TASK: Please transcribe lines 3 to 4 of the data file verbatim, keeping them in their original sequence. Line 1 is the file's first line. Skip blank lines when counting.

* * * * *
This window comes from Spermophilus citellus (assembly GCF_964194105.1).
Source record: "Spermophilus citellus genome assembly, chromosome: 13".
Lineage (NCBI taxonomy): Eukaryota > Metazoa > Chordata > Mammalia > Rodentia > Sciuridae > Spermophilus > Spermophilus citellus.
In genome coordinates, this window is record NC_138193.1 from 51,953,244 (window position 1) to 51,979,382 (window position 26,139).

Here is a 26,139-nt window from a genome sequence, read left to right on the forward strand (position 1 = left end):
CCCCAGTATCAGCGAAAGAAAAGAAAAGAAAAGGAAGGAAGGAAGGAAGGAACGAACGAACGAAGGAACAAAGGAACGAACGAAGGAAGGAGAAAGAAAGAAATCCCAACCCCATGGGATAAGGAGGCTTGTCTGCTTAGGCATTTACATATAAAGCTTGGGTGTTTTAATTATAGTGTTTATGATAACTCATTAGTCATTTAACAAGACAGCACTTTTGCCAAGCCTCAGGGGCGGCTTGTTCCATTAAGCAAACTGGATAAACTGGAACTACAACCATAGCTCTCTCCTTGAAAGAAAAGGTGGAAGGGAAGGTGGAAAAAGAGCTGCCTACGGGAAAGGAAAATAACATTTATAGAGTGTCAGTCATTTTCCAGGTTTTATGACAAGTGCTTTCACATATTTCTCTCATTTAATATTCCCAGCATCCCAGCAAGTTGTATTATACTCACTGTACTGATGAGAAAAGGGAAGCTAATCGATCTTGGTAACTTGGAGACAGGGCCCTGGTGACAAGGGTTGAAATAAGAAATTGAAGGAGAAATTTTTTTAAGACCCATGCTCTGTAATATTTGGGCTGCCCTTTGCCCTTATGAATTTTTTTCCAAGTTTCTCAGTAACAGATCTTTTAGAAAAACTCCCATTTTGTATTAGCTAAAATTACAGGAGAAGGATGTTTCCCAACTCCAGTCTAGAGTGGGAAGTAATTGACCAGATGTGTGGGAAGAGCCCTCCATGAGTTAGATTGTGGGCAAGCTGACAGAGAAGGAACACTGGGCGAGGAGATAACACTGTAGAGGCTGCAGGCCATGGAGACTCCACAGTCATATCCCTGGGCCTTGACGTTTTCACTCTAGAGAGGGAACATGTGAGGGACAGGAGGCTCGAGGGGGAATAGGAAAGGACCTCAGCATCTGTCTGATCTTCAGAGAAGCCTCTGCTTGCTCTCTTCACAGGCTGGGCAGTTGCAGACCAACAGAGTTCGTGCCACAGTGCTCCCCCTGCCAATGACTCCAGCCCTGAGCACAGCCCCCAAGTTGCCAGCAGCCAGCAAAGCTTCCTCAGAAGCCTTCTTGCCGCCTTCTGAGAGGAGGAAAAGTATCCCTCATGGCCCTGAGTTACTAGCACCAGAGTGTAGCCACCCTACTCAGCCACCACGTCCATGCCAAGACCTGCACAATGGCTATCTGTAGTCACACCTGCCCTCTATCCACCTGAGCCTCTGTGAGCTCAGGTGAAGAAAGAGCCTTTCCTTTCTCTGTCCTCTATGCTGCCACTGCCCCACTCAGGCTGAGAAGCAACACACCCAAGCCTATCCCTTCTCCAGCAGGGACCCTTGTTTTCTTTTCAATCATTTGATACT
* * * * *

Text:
Lineage (NCBI taxonomy): Eukaryota > Metazoa > Chordata > Mammalia > Rodentia > Sciuridae > Spermophilus > Spermophilus citellus.
In genome coordinates, this window is record NC_138193.1 from 51,953,244 (window position 1) to 51,979,382 (window position 26,139).